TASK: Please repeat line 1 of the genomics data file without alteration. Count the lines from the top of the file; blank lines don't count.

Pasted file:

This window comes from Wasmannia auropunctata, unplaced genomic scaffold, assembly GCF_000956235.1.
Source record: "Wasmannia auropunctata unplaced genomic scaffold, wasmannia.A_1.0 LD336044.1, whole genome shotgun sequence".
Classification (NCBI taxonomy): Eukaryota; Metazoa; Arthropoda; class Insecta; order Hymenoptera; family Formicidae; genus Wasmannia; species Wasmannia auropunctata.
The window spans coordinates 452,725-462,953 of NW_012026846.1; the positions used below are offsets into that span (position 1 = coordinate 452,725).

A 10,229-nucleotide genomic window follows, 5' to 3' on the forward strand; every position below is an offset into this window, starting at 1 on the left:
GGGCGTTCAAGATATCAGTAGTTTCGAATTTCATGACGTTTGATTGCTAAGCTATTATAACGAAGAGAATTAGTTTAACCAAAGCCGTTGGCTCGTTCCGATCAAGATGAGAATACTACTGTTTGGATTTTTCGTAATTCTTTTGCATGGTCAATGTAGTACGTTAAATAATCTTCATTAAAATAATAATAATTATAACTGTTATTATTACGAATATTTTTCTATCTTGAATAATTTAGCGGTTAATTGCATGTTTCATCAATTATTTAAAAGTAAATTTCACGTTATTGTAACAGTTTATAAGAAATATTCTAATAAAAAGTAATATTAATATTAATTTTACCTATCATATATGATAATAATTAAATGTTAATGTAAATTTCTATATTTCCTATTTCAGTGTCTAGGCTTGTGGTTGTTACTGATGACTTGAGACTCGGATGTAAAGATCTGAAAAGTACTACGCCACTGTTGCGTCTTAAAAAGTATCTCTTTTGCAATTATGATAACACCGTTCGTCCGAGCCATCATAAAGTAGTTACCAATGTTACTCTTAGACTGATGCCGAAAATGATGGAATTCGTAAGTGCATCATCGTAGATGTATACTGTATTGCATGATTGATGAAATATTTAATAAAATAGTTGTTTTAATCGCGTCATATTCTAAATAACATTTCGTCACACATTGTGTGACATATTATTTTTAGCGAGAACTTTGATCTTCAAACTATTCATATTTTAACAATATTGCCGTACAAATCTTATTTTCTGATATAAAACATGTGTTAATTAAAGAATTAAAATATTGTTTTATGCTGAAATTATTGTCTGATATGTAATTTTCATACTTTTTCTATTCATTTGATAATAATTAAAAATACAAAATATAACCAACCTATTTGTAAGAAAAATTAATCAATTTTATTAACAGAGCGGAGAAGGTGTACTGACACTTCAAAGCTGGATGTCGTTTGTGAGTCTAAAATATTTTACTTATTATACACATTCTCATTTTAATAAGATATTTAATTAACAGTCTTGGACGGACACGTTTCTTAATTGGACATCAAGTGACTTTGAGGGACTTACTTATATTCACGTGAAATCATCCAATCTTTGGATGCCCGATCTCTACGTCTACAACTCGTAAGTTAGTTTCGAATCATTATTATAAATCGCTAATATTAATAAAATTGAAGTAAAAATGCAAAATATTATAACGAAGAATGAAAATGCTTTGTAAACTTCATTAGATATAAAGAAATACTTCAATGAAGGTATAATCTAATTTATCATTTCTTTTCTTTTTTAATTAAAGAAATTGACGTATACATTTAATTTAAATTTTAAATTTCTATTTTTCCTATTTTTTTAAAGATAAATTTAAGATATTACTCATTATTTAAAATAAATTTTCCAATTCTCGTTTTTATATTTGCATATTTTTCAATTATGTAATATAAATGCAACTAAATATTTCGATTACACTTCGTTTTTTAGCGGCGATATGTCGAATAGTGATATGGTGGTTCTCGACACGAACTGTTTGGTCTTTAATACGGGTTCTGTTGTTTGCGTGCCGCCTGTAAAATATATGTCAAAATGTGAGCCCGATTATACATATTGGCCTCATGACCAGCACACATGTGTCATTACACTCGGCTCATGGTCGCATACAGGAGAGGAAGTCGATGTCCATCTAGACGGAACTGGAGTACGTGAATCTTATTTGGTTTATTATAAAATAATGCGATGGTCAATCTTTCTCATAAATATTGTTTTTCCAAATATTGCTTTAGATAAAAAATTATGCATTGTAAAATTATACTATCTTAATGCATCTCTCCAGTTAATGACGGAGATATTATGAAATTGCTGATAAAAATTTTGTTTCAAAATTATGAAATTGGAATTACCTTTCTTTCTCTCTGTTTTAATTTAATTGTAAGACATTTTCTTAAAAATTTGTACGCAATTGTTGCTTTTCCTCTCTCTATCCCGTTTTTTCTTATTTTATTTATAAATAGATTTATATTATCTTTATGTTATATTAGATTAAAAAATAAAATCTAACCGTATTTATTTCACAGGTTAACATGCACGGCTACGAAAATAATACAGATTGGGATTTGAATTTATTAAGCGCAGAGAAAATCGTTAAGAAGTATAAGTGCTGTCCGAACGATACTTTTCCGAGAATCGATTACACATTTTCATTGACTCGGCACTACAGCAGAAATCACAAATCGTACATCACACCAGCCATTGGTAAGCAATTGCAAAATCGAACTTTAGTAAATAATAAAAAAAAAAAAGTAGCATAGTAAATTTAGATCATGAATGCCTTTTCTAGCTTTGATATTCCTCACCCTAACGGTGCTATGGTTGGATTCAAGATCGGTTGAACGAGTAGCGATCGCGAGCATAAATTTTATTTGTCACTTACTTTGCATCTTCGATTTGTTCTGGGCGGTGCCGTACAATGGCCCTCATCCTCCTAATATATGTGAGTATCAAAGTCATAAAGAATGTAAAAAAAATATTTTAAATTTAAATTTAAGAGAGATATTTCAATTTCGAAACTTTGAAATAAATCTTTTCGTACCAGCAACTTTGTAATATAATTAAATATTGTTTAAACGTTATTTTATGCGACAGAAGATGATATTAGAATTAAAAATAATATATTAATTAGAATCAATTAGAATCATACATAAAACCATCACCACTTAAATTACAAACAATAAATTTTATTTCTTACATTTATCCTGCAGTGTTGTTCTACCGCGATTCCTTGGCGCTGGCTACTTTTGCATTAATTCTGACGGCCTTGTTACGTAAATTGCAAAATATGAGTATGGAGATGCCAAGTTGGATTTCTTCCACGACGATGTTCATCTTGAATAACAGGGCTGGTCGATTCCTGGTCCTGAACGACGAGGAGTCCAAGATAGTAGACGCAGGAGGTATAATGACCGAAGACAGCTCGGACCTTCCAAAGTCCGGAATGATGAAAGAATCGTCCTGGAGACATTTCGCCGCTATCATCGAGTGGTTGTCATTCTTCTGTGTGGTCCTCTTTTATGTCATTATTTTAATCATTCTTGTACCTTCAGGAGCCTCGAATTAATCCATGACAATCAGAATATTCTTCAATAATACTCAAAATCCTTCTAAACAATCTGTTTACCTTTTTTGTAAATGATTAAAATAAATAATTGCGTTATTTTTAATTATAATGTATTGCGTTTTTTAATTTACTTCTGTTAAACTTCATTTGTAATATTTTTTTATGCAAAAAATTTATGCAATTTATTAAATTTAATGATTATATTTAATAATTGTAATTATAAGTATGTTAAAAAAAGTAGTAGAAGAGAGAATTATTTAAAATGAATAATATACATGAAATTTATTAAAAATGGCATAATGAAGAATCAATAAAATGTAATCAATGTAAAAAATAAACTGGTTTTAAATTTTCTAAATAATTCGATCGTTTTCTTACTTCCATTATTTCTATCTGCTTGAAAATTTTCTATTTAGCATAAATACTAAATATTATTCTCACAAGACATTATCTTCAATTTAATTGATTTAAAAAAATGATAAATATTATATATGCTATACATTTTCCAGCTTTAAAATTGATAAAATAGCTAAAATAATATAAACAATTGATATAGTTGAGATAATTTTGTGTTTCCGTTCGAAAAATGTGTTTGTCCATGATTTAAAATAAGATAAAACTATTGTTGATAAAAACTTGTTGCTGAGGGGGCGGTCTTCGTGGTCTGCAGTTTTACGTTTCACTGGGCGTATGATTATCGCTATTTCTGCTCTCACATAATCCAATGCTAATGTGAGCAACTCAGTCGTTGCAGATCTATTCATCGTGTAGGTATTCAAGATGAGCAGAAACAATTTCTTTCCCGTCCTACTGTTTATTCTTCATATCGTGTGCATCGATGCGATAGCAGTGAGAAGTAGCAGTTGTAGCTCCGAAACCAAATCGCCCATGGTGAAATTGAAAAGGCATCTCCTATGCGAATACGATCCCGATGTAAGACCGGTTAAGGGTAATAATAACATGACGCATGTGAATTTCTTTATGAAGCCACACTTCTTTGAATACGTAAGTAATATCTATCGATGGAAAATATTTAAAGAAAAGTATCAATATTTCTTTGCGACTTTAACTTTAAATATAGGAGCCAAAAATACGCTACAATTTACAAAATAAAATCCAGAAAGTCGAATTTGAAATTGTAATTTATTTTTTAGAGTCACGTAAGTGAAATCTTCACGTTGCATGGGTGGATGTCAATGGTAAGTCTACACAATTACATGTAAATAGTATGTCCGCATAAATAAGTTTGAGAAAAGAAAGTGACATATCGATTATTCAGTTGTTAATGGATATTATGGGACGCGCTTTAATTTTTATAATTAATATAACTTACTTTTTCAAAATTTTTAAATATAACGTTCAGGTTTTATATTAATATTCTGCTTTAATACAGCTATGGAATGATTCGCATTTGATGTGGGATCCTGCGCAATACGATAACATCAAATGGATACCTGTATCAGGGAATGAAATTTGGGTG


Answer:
This window comes from Wasmannia auropunctata, unplaced genomic scaffold, assembly GCF_000956235.1.